The public healthcare system is very distressed, but not collapsing – Motsoaledi
Minister of Health Dr Aaron Motsoaledi has dismissed claims that the public health sector is on the verge of collapse. He did, however, concede that the healthcare system is very distressed.
Motsoaledi was responding Health Ombudsman Malegapuru Makgoba's comment during an eNCA interview over the weekend that many Life Esidimenis were taking place across the country.
Speaking at a media briefing in Tshwane on Tuesday, Motsoaledi said the burden of disease in South Africa had led the demand of healthcare to grow exponentially, leaving the system "extremely overloaded".
"This has resulted in very long waiting times in most of the facilities and lowering of quality in others," he added.
He said the "explosion" of diabetes, blood pressure and cancer had added to the problem.
"The battle of disease is too high. We need to put measures in to reduce it."
Motsoaledi added that they were aware of poor management and negative staff attitudes in most government hospitals and that a plan had been put in place to manage these issues.
"We are painfully aware of poor or lack of management skills in most of our hospitals. We are also aware of the negative attitudes of some staff members in quite a number of our facilities."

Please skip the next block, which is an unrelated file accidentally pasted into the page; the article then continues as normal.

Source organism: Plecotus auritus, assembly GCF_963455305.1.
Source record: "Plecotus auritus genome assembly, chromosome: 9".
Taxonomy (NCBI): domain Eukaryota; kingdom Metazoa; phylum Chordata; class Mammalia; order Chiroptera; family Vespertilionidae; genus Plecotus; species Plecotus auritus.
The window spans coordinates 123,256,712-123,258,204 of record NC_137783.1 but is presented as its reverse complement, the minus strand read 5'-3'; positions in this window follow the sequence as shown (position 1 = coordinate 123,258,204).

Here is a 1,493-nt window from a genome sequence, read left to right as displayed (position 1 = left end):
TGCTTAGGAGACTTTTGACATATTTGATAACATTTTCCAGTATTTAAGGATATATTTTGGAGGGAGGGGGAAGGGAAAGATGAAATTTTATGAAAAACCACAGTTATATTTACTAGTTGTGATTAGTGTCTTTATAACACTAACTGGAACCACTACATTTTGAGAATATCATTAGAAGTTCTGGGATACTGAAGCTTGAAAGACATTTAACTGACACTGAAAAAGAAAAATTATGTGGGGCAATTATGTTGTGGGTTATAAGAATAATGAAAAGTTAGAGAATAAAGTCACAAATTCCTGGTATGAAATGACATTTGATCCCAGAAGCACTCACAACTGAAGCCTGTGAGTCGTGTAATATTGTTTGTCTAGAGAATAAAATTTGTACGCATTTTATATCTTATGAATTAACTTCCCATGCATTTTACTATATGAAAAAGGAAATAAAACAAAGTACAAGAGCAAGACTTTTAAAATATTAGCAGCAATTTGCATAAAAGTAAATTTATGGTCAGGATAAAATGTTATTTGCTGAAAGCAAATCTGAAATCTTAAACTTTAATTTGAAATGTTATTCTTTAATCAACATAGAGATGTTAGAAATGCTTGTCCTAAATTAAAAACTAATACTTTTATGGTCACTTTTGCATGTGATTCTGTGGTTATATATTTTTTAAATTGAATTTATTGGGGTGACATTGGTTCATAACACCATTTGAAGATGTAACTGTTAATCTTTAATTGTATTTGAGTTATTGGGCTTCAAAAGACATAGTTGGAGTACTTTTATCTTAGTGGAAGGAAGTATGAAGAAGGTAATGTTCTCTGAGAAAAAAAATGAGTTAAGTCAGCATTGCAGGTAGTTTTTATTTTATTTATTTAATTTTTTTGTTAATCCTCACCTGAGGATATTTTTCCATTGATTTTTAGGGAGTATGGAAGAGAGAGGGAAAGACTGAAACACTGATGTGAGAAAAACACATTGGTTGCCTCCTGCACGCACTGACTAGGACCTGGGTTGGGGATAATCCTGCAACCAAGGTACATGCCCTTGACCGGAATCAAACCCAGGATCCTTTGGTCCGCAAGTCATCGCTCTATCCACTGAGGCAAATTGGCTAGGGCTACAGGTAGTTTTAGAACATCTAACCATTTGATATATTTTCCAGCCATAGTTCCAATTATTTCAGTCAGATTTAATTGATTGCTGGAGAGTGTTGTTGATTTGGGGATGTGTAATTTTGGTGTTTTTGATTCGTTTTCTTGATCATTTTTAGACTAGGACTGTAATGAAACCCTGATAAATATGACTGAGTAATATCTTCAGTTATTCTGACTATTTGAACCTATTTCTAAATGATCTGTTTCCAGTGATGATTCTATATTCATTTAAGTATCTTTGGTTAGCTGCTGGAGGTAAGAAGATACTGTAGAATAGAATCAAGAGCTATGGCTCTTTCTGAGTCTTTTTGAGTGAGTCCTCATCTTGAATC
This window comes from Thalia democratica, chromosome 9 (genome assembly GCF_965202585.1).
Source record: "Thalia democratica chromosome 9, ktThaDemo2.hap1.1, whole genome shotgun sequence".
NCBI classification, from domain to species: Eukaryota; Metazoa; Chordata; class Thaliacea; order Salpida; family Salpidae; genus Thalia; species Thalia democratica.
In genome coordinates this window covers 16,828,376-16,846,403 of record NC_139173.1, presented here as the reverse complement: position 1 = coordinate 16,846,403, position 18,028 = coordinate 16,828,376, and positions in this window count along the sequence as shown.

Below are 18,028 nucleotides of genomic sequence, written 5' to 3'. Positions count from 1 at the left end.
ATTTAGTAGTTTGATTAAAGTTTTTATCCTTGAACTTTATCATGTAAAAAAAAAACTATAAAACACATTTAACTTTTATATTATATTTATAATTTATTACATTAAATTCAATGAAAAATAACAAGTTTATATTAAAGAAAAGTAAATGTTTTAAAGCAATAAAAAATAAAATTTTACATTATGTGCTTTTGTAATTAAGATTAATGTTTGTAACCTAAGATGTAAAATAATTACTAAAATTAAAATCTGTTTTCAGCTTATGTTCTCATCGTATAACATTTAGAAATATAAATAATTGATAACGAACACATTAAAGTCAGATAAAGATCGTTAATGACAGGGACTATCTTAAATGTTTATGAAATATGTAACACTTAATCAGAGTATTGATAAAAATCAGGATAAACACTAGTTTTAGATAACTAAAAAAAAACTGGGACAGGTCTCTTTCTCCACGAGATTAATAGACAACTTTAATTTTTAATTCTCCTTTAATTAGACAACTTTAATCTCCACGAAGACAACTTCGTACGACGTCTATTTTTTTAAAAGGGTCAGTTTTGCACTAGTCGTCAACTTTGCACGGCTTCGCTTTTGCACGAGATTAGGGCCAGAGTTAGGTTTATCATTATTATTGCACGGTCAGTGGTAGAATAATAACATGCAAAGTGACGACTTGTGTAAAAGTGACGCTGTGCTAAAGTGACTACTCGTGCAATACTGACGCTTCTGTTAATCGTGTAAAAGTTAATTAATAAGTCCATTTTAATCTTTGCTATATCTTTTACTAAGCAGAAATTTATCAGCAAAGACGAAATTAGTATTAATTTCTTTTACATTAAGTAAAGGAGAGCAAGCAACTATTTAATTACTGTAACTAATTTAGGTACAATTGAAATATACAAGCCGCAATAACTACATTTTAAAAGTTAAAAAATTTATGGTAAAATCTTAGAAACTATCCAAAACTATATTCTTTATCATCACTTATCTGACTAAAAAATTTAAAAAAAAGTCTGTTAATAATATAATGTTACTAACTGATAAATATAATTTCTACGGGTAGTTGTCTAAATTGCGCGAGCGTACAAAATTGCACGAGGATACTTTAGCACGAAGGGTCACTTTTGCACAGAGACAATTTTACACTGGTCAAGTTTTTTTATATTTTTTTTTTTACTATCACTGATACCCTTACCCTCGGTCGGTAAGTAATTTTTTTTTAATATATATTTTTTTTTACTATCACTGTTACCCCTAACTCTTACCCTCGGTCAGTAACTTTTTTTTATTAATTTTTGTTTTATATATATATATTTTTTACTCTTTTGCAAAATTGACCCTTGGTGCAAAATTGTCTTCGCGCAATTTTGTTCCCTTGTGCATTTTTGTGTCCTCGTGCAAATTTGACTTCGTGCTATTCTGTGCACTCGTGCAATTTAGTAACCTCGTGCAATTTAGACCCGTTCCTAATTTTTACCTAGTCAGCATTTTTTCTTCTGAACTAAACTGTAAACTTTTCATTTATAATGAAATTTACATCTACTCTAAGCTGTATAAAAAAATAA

"As from today, we are deploying 200 officials from the head office to all our provinces to go directly into hospitals and help with management."
He said those deployed would include managers, doctors and nurses.
The minister also said some shortages were caused by sectors, such as those in the North West, but by the end of the June, 223 vacancies will be filled at the cost of R150m, the minister said.
He said Gauteng also had issues with staff numbers and added that they could not afford to not fill vacant posts.
"We have the biggest problem of human resources, which we cannot deny. After all, sub-Saharan Africa carries 80% of all infectious diseases in the world but has only 3% of human resources. We are not exempted from that as South Africa."
"Huge numbers of people coming to healthcare facilities and low numbers of staff working at them, that is a crisis. But it's not a collapse."
Dismissing claims that the health system was on the verge of total collapse, Motsoaledi said they were still providing HIV treatment for 4.2 million people, were able to treat 300 000 TB patients, and were able to take care of more than one million pregnant women.
"In 2004, a total of 70 000 babies were born HIV positive. The figure has dropped to below 4 500 now."
Additionally, the TB mortality rate has fallen by 50%, from 69 251 deaths in 2009, to 33 063 in 2015, said Motsoaledi.
"We do not then think that a collapsing or collapsed system [would] be able to do these."
"Yes, we accept and are very worried about extreme overcrowding in our hospitals and we believe that it could have been much worse if we did not take proactive steps."
Motsoaledi also rubbished claims that public healthcare facilities had run out of medicine.
He said weekly monitoring of stock, found that ARVs, vaccines and TB medication in all provinces have not dropped below 75%.
In dealing with the radiation oncology backlogs in KwaZulu-Natal and Gauteng, the minister said a programme would be launched in August and that the two provinces will each receive R50m.